One of Dallas’s most refined and elegant dining and drinking experiences, the Mansion on Turtle Creek delivers Southern charm paired with the sophistication of its home, a 1925 European-style estate. The food here is French-inflected but never afraid to have a Texas accent — a long legacy of talented chefs have ensured that dishes like the famed tortilla soup are preserved for future generations to come. The modern riffs carry into the bar too, where a new summer sipper consists of The Botanist gin, house-made tonic, kaffir lime leaf, and grapefruit zest. Then again, you’ll never go wrong with a round of Botanist G&Ts, made with Mansion’s house-made tonic.
Also featured in:
Clubby Japanese spot Nobu has been a place to see and be seen in Dallas for the better part of a decade, but it also serves some of the city’s best sushi and other Asian fare. The Tanoshi happy hour, where you can nosh on whitefish tiradito and wagyu foie gras gyoza, is predictably popular, but in-the-know Dallasites still flock to the sleek black dining room for chef Nobu Matsuhisa’s long-time staples like miso black cod. Forego the vodka-heavy cocktail menu in favor of a lighter, aromatic gin drink like Botanist G&T, made with The Botanist gin, St. Germain, cucumber, mint, and tonic.
Located in the Cedars Distrct, the new Canvas Hotel hits every sweet spot for the adventurous traveler and resident alike. An art gallery atmosphere? Check. A new restaurant and rooftop lounge? Check. Head upstairs to drink in the view (pun intended) at the Rooftop Gallery Lounge, or make your dinner reservations at Chef’s Palette, where the dishes are just as artfully designed as the paintings hanging on the walls. Start your night with the 22 and More cocktail, made with The Botanist gin, roasted apple syrup, sage, grapefruit bitters, and tonic, perfect to pair with the ceviche flight.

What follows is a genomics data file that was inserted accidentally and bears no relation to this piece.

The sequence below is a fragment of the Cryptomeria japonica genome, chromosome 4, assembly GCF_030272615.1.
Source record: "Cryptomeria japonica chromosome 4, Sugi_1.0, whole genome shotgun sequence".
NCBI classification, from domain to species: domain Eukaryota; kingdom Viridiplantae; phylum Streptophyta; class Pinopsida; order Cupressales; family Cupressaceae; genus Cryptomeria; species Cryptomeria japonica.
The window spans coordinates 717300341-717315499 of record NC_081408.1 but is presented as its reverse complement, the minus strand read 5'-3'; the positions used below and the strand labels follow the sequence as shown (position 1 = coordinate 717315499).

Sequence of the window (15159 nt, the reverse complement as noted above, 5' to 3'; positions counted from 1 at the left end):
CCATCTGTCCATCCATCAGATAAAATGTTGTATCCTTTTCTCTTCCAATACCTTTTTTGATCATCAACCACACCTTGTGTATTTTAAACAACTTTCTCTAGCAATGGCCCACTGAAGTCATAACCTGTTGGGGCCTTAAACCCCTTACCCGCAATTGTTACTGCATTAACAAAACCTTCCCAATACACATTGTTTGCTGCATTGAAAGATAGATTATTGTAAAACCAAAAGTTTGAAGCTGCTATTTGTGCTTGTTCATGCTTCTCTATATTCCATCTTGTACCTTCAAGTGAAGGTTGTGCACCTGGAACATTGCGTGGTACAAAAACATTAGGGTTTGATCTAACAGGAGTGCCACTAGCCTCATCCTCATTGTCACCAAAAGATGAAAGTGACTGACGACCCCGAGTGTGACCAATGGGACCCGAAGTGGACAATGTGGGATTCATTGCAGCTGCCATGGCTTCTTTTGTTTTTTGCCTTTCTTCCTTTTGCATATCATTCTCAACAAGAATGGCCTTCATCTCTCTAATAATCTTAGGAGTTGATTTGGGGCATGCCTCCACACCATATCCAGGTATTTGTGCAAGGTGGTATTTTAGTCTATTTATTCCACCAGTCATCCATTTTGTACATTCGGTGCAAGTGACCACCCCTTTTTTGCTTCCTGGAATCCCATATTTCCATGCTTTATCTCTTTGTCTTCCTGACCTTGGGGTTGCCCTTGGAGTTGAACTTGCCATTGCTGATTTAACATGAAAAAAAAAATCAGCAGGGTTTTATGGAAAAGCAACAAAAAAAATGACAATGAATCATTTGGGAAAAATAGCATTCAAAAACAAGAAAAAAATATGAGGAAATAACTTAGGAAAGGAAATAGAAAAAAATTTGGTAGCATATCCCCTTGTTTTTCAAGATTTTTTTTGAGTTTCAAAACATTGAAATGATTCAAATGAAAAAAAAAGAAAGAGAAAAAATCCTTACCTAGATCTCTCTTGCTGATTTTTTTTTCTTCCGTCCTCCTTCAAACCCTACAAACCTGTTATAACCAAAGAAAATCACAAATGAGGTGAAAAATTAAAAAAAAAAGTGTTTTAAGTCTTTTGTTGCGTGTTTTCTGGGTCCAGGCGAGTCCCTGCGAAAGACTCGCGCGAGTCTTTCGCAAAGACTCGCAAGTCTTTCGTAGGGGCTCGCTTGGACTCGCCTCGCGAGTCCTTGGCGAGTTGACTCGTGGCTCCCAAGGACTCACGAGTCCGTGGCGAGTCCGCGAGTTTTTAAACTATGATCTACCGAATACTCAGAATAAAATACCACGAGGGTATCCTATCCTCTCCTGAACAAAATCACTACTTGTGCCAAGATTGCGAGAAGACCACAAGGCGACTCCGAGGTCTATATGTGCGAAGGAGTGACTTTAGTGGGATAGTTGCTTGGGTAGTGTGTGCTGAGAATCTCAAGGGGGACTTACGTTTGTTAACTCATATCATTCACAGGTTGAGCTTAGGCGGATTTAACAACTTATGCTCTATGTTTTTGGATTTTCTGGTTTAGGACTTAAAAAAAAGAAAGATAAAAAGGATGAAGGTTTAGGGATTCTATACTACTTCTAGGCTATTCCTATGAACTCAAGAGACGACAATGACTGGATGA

Wine is clearly the focus at Grapevine’s Winewood Grill, but the sturdy list is accompanied by a robust cocktail menu too — with The Botanist G&T giving a creative spin on the aperitif. It’s the perfect way to kick off a meal of woodfire-grilled burgers, steaks, and chops. A plus for parents, Winewood is also kid-friendly and offers chicken tenders that aren’t frozen and cooked from a bag — here, that dish is lightly battered and accompanied by addictive skinny fries with a side of fresh veggies.
One of the first restaurants to infiltrate the then up-and-coming Bishop Arts District, Bolsa has kept up its Slow Food ethos with a tinge of Austin cool. Native Texan chef Matt Balke serves unpretentious dishes where the quality of the ingredients stand out. Goat tacos get a boost from tortillas made down the street in Oak Cliff, while remarkably fresh dayboat scallops receive a Southern infusion of green peas from East Texas and porky goodness from a ham hock. Cocktails with fresh herbs and citrus rejuvenate the palate like a B&T, made with lemon, fresh local rosemary and lavender, cucumber, Mediterranean tonic, and a Texas grapefruit peel over The Botanist gin.
Boi Na Braza
Have a taste of Brazil by way of Irving at Boi Na Braza, a long-standing Brazilian steakhouse that serves more than 16 different cuts of fire-roasted meat. Gaucho chefs prepare dishes like picanha com alho, a prime cut of top sirloin bathed in a kicky garlic sauce, which is then sliced tableside in a dramatic fashion. Pair it with a Botanist G&T for the ultimate spring refresher.